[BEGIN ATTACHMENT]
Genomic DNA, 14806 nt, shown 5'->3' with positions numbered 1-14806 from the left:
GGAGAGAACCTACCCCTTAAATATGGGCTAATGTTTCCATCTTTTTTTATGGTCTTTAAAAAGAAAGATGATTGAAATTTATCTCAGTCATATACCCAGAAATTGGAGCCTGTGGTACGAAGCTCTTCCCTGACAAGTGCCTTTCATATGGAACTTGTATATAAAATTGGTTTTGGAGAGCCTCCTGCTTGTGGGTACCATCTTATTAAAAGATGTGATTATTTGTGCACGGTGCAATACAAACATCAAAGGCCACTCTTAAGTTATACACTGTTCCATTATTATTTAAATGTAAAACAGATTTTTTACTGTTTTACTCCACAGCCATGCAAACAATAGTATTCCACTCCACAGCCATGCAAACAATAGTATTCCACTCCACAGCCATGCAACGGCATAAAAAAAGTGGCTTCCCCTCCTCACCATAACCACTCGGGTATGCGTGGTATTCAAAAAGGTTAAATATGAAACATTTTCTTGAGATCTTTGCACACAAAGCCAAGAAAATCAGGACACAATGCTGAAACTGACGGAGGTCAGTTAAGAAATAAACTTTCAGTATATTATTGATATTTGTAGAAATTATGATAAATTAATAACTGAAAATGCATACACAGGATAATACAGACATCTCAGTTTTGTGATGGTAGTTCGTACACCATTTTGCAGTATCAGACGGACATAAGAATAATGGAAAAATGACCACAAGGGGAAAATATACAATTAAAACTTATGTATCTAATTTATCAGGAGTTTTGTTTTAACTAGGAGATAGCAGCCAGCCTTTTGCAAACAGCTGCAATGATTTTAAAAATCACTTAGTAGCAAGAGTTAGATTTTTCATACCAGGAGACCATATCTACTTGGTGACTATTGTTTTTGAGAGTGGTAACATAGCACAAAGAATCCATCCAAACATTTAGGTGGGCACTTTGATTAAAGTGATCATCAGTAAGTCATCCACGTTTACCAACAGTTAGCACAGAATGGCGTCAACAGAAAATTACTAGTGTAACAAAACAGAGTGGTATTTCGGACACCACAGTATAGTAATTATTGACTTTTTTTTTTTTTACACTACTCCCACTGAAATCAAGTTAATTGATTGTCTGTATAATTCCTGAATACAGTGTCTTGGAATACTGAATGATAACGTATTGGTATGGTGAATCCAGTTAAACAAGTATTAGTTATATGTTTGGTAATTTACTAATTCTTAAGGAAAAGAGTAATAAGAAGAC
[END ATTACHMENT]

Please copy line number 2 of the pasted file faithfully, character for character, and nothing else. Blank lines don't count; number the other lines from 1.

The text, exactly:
GGAGAGAACCTACCCCTTAAATATGGGCTAATGTTTCCATCTTTTTTTATGGTCTTTAAAAAGAAAGATGATTGAAATTTATCTCAGTCATATACCCAGAAATTGGAGCCTGTGGTACGAAGCTCTTCCCTGACAAGTGCCTTTCATATGGAACTTGTATATAAAATTGGTTTTGGAGAGCCTCCTGCTTGTGGGTACCATCTTATTAAAAGATGTGATTATTTGTGCACGGTGCAATACAAACATCAAAGGCCACTCTTAAGTTATACACTGTTCCATTATTATTTAAATGTAAAACAGATTTTTTACTGTTTTACTCCACAGCCATGCAAACAATAGTATTCCACTCCACAGCCATGCAAACAATAGTATTCCACTCCACAGCCATGCAACGGCATAAAAAAAGTGGCTTCCCCTCCTCACCATAACCACTCGGGTATGCGTGGTATTCAAAAAGGTTAAATATGAAACATTTTCTTGAGATCTTTGCACACAAAGCCAAGAAAATCAGGACACAATGCTGAAACTGACGGAGGTCAGTTAAGAAATAAACTTTCAGTATATTATTGATATTTGTAGAAATTATGATAAATTAATAACTGAAAATGCATACACAGGATAATACAGACATCTCAGTTTTGTGATGGTAGTTCGTACACCATTTTGCAGTATCAGACGGACATAAGAATAATGGAAAAATGACCACAAGGGGAAAATATACAATTAAAACTTATGTATCTAATTTATCAGGAGTTTTGTTTTAACTAGGAGATAGCAGCCAGCCTTTTGCAAACAGCTGCAATGATTTTAAAAATCACTTAGTAGCAAGAGTTAGATTTTTCATACCAGGAGACCATATCTACTTGGTGACTATTGTTTTTGAGAGTGGTAACATAGCACAAAGAATCCATCCAAACATTTAGGTGGGCACTTTGATTAAAGTGATCATCAGTAAGTCATCCACGTTTACCAACAGTTAGCACAGAATGGCGTCAACAGAAAATTACTAGTGTAACAAAACAGAGTGGTATTTCGGACACCACAGTATAGTAATTATTGACTTTTTTTTTTTTTACACTACTCCCACTGAAATCAAGTTAATTGATTGTCTGTATAATTCCTGAATACAGTGTCTTGGAATACTGAATGATAACGTATTGGTATGGTGAATCCAGTTAAACAAGTATTAGTTATATGTTTGGTAATTTACTAATTCTTAAGGAAAAGAGTAATAAGAAGAC